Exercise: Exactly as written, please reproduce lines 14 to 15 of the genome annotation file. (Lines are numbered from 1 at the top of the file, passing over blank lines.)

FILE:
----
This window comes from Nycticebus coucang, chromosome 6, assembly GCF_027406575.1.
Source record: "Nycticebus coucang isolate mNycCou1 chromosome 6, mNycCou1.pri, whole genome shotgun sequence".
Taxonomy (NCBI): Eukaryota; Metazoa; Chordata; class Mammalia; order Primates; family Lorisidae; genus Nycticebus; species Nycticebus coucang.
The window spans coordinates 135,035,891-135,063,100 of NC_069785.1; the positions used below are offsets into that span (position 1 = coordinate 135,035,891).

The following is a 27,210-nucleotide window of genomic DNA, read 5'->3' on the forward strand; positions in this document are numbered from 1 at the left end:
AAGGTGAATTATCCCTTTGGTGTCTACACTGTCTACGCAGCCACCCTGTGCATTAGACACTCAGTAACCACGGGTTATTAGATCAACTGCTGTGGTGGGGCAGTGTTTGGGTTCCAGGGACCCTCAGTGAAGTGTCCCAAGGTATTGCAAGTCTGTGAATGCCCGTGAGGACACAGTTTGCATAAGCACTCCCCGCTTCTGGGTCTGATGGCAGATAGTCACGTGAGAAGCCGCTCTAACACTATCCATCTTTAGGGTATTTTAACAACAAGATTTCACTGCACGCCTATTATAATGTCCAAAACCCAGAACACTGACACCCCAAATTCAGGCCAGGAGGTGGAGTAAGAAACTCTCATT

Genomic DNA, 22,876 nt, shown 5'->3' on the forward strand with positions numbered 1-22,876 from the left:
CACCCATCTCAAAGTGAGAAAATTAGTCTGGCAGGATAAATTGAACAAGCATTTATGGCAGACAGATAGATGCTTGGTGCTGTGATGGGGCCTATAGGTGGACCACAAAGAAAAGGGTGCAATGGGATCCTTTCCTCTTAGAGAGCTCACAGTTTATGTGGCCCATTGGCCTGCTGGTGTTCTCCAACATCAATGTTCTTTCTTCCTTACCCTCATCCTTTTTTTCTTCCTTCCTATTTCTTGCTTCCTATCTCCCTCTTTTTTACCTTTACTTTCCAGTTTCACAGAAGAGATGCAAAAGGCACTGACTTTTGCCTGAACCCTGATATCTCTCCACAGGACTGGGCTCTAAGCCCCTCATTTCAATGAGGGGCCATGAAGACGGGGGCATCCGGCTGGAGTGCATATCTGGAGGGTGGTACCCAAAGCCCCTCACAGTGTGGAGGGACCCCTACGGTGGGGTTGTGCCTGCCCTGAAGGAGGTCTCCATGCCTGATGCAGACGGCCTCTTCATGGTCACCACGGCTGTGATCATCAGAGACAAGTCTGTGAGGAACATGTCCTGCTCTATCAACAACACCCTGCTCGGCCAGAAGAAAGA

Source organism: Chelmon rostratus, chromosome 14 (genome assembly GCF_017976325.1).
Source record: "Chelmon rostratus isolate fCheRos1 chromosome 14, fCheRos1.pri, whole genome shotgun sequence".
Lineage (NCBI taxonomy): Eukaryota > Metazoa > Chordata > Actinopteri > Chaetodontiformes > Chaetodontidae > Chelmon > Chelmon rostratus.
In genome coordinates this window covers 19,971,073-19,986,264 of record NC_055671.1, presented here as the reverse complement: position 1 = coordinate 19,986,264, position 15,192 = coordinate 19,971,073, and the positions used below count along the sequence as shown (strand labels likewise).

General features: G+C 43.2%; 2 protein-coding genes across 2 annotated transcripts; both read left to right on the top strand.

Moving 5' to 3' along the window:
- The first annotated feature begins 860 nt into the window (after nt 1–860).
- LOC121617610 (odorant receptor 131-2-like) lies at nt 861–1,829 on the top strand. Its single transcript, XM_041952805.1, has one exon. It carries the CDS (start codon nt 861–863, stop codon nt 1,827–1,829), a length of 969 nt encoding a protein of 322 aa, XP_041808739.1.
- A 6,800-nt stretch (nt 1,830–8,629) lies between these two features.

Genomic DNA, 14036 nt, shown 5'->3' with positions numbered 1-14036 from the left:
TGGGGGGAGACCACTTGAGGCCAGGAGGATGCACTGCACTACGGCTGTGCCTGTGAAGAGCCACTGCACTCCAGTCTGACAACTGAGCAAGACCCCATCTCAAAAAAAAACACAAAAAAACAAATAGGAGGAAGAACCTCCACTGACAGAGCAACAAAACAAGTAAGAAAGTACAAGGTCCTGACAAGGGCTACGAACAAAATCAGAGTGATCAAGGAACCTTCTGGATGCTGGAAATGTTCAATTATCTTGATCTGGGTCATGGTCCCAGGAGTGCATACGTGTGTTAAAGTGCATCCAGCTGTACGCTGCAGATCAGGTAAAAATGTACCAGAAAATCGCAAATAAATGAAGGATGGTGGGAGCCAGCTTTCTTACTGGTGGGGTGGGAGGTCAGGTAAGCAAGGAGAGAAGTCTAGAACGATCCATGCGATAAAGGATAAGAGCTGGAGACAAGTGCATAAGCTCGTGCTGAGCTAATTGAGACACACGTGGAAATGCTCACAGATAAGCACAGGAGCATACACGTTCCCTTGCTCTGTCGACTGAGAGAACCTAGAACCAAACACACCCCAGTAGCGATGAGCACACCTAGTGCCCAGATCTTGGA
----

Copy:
Moving 5' to 3' along the window:
- The first annotated feature begins 860 nt into the window (after nt 1–860).